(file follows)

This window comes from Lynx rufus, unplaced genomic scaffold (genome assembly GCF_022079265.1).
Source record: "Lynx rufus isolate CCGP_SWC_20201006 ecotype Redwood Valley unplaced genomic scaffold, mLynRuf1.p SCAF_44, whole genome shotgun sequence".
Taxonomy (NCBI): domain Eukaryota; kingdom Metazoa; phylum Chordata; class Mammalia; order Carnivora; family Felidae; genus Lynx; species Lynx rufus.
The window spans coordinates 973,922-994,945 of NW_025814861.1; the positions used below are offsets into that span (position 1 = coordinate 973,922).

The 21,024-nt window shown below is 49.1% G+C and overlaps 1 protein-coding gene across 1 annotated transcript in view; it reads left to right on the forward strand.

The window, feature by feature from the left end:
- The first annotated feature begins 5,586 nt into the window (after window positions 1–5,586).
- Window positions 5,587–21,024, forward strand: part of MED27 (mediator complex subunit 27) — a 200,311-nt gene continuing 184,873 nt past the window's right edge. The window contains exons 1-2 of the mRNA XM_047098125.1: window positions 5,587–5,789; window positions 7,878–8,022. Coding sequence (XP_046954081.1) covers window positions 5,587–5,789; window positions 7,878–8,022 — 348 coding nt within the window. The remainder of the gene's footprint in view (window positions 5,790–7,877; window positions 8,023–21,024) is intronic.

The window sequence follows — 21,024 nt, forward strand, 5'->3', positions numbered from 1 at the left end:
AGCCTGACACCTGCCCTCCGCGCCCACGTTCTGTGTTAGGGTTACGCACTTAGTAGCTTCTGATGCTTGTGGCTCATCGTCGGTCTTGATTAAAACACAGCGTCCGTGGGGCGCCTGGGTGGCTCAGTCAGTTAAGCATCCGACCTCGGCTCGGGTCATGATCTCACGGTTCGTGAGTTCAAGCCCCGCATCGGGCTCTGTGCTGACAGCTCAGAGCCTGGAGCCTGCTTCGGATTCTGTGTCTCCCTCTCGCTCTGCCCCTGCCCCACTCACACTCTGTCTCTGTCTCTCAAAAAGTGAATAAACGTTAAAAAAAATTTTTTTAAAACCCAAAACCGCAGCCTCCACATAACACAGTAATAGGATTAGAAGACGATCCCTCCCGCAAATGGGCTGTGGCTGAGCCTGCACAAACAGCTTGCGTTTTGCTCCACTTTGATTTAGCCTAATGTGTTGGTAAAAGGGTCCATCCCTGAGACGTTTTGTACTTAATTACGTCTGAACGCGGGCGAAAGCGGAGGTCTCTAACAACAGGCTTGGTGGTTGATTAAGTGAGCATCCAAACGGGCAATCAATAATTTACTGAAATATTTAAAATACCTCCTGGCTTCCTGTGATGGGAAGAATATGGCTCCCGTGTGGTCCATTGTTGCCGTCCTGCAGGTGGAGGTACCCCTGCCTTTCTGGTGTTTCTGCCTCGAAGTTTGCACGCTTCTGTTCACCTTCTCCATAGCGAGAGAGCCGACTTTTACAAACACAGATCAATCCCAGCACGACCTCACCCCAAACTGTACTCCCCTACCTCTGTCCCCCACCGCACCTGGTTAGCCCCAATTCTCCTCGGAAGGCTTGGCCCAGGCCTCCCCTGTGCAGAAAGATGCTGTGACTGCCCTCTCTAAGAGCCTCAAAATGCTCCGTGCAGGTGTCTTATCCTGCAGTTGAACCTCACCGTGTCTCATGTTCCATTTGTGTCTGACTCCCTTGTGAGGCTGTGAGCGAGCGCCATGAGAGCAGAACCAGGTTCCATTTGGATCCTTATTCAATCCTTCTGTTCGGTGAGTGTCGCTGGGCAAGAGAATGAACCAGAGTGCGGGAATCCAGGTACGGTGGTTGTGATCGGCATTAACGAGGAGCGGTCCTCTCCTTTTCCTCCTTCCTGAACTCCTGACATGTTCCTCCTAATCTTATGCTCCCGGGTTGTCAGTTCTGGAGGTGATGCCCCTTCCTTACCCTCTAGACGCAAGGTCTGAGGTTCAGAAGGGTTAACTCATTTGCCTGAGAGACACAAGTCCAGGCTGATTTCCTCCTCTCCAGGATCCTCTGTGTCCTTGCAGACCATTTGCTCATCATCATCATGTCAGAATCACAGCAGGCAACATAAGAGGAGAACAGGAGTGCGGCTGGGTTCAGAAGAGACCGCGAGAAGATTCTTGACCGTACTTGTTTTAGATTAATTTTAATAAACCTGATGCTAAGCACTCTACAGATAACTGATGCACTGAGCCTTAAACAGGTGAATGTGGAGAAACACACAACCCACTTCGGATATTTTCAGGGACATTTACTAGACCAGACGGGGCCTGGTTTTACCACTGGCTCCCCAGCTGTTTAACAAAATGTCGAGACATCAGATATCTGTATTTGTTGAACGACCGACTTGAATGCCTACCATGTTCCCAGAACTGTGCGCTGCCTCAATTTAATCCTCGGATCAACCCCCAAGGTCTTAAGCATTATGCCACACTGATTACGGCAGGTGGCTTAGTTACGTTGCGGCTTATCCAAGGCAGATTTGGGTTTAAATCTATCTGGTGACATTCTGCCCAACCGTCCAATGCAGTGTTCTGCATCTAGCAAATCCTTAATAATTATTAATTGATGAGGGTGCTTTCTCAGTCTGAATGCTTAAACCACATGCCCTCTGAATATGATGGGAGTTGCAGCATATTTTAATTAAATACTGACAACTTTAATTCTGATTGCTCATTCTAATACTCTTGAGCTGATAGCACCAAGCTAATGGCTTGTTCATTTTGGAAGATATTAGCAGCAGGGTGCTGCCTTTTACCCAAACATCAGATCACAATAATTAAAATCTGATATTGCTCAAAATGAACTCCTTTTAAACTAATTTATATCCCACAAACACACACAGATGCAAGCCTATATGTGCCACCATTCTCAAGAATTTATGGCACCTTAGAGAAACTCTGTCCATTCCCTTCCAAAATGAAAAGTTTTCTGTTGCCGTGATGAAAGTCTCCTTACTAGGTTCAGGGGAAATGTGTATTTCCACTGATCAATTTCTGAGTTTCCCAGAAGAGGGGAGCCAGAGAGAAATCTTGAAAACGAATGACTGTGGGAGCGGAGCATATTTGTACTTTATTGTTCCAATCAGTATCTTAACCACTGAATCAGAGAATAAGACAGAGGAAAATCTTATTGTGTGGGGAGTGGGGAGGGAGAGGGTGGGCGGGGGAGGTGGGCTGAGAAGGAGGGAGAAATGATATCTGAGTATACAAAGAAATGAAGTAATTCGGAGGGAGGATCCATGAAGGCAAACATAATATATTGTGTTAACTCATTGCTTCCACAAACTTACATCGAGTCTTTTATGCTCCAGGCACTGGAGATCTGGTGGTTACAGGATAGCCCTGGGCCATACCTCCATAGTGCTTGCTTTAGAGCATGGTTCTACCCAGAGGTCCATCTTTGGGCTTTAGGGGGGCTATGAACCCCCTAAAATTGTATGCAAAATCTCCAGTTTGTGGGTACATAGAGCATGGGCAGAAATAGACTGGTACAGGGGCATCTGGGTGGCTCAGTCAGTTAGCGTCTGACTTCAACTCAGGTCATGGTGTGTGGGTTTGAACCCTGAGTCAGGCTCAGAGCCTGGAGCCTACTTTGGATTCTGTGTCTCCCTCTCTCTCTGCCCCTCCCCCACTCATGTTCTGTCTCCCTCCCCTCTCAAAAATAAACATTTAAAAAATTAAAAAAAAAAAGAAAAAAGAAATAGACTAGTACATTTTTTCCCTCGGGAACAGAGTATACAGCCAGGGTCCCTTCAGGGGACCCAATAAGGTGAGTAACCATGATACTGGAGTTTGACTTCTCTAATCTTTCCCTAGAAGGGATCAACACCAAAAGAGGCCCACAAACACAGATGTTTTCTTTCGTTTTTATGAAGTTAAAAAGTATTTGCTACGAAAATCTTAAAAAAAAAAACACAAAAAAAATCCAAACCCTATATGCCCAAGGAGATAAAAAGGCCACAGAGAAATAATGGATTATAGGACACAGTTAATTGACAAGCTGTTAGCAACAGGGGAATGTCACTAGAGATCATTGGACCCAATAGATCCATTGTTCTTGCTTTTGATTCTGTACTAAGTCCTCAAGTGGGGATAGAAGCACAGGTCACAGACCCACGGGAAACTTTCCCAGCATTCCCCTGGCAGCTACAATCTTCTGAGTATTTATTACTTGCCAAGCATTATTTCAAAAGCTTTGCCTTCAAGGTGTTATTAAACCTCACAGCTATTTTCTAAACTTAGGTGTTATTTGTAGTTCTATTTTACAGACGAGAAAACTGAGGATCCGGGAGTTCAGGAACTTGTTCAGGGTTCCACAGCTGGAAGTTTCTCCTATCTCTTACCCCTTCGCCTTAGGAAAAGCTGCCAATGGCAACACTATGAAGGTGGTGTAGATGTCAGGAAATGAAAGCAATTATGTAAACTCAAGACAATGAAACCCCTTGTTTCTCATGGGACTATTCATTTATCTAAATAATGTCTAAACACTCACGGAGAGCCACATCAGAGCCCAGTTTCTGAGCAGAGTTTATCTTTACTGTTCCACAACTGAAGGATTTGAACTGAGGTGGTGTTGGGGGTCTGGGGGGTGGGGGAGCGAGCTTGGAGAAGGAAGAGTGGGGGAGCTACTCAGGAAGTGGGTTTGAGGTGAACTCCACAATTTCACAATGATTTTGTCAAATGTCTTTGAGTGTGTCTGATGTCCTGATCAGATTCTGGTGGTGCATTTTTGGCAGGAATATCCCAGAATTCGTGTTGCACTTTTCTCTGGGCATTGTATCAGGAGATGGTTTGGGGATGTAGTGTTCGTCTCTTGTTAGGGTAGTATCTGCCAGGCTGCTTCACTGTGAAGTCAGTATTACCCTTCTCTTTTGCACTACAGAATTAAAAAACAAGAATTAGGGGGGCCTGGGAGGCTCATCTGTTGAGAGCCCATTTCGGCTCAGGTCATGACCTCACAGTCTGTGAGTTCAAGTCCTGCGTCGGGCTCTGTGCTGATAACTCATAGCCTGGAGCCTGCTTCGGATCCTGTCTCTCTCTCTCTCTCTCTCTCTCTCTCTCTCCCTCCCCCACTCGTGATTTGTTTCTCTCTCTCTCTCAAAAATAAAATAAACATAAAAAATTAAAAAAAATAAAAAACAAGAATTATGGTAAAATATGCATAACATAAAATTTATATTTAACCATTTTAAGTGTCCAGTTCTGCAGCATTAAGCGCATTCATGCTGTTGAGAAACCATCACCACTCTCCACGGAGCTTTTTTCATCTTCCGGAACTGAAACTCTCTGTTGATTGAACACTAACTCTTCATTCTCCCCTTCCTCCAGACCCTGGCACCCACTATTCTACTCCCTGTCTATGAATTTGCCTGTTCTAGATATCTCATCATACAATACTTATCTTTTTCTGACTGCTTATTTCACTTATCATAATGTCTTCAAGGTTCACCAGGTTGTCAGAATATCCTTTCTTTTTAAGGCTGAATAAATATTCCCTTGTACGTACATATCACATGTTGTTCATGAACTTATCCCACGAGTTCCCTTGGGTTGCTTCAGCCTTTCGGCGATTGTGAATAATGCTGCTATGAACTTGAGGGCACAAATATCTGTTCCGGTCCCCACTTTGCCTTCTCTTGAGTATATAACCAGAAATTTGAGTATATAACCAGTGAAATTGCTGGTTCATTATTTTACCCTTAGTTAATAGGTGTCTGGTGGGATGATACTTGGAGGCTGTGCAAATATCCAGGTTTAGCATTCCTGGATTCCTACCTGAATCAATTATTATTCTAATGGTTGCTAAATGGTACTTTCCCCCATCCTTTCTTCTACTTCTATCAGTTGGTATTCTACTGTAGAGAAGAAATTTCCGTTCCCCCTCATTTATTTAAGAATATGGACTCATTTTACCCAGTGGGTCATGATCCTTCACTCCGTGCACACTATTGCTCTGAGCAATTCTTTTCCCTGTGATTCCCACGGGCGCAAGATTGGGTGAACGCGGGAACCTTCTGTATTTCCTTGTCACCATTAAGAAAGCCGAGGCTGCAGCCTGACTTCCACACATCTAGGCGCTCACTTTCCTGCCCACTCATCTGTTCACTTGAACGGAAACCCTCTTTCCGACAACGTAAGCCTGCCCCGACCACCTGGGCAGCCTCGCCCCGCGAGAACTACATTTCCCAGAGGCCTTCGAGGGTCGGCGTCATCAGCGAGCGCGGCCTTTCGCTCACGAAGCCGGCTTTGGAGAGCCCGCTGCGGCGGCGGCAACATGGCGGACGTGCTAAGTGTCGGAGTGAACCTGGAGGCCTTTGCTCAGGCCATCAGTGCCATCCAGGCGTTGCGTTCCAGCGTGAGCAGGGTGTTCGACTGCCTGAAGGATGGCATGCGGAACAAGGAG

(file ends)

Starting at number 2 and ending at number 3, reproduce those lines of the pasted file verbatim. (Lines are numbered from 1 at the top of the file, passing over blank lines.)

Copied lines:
Source record: "Lynx rufus isolate CCGP_SWC_20201006 ecotype Redwood Valley unplaced genomic scaffold, mLynRuf1.p SCAF_44, whole genome shotgun sequence".
Taxonomy (NCBI): domain Eukaryota; kingdom Metazoa; phylum Chordata; class Mammalia; order Carnivora; family Felidae; genus Lynx; species Lynx rufus.